Auto Service World
News   April 4, 2002   by Auto Service World

Emissions Reductions for Heavy Trucks and SUVs to be Announced Today


New federal engine and vehicle regulations being announced later today by federal environment minister David Anderson won’t apply only to SUV’s; heavy-duty trucks will also become a lot cleaner.
The new rules – which will bring Canada in line with regulations already in place in the United States – will lead to the production of a new generation of heavy diesel trucks that will have dramatically reduced smog causing emissions. Emissions of nitrogen oxides, a major contributor to smog as well as emissions of particulate matter, which is linked to respiratory and other health problems, will be cut by 95 and 90 per cent respectively by the time the 2007 model year is introduced to the marketplace. Changes in engine emission standards will begin to take effect as early as October 2002.
In order to achieve the aggressive emission reductions, heavy diesel truck engines will employ new technological add-ons such as cooled exhaust gas re-circulation; particulate traps; NOx absorbers or other technologies currently under development. And, they will run on technology enabling ultra- low sulphur diesel fuel.
Both the United States and Canada have mandated a 97 per cent reduction in the sulphur content of truck diesel fuel from 500 parts per million to 15 parts per million by 2006. Sulphur is a contributor to the production of particulate matter. The new Canadian fuel regulations were introduced in December 2001.
The chief executive officer of the Canadian Trucking Alliance, David Bradley, who will be present at today’s press conference in Toronto, says that “truck fuels and engine emissions have been regulated on a progressively more stringent basis in North America since the 1970’s. The new regulations are simply the next step in that process, though perhaps the most spectacular.” Bradley says that the new fuels and engines will likely cost more than current engines and fuels, at least in the beginning. He adds that there also remain many unanswered questions in terms of their impact on such things as fuel efficiency and maintenance costs. However, he says “that so long as carriers on both sides of the border are required to operate under the same standards, the impact will be equitable.”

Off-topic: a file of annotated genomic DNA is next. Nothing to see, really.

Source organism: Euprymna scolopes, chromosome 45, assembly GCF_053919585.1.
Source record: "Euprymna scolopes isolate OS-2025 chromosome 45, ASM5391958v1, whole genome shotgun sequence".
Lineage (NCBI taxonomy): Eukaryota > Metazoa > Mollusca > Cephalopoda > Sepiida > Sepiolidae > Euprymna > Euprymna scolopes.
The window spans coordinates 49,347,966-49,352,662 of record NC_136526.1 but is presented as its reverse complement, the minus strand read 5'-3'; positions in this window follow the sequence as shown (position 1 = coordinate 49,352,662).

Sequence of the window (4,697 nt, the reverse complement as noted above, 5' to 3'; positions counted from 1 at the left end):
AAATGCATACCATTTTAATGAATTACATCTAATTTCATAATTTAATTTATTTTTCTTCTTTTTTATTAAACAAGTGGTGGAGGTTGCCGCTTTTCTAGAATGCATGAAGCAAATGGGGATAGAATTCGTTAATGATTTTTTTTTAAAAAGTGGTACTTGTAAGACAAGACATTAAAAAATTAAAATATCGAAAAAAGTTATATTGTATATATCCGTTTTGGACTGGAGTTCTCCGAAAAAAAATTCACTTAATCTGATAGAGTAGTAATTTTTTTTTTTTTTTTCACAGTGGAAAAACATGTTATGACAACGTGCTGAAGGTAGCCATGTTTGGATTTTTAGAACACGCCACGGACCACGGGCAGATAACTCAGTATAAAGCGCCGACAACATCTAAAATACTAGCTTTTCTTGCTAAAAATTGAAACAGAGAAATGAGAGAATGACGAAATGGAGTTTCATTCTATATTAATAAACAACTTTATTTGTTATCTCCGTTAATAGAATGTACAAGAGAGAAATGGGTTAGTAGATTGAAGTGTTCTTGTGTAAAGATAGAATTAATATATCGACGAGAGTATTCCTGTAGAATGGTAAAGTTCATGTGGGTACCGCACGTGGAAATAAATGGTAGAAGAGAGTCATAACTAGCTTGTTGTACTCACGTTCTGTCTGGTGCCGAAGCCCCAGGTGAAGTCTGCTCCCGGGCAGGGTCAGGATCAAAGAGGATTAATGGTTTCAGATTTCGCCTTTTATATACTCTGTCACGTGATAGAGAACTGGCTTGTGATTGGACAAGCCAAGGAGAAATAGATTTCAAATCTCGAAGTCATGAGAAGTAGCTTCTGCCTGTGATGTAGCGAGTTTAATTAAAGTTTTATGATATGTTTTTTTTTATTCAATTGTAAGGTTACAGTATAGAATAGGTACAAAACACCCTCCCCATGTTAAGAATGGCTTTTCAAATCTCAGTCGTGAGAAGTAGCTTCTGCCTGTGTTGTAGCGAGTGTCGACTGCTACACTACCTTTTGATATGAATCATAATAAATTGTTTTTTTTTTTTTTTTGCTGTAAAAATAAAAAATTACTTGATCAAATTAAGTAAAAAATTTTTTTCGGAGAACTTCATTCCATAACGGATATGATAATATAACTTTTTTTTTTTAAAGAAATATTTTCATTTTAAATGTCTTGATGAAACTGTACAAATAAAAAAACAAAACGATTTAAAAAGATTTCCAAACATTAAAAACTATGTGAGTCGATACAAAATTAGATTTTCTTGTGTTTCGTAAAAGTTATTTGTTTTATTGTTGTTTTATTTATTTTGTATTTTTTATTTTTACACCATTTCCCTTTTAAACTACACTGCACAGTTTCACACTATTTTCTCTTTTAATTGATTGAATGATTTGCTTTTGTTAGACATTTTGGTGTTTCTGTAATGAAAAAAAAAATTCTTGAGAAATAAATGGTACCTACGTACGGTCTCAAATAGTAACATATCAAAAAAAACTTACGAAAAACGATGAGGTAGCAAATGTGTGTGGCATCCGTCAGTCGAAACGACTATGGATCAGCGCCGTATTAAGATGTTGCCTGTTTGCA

“The key, in environmental terms, however, is to accelerate the penetration of cleaner fuels and engines into the marketplace. To us that suggests two things: First, the federal finance minister should give serious consideration in his next budget to tax incentives for companies that invest in the new technologies and fuels. Second, the ministers of the environment and transport should move immediately to address a glaring exemption in the regulation that exists for the rail freight companies,” says Bradley.
“Canada does not regulate the emissions from rail diesel fuel or from diesel locomotive engines. If this does not happen, not only will the trucking industry be put at a competitive disadvantage, but the environment will continue to suffer.”
Anderson did not reflect on the position of the rail industry that it is a more efficient way to move freight than trucks, owing to the large payloads possible.
However, a recent study for the federal government indicated that rail diesel fuel can have a sulphur content as high as 2500 ppm, or 166 times that of the new truck diesel fuel standard. In Eastern Canada particularly, it was found that the fuel used in locomotives is essentially home furnace oil. Another suggests that the introduction of new, higher powered locomotives has led to a reduction in fuel consumption, but produces more emissions per unit of fuel consumed.
The briefing materials accompanying the environment minister’s announcement indicate that the regulation of emissions from off-road vehicles is next on the government’s agenda, but no indication of a timetable or whether rail locomotives will be covered is included. Bradley says that is an unfortunate omission. Moreover, “Last year, federal transport minister David Collenette stated that he would decide on whether to regulate locomotive engine emissions by the end of 2001. As yet, no policy announcement has been forthcoming.”


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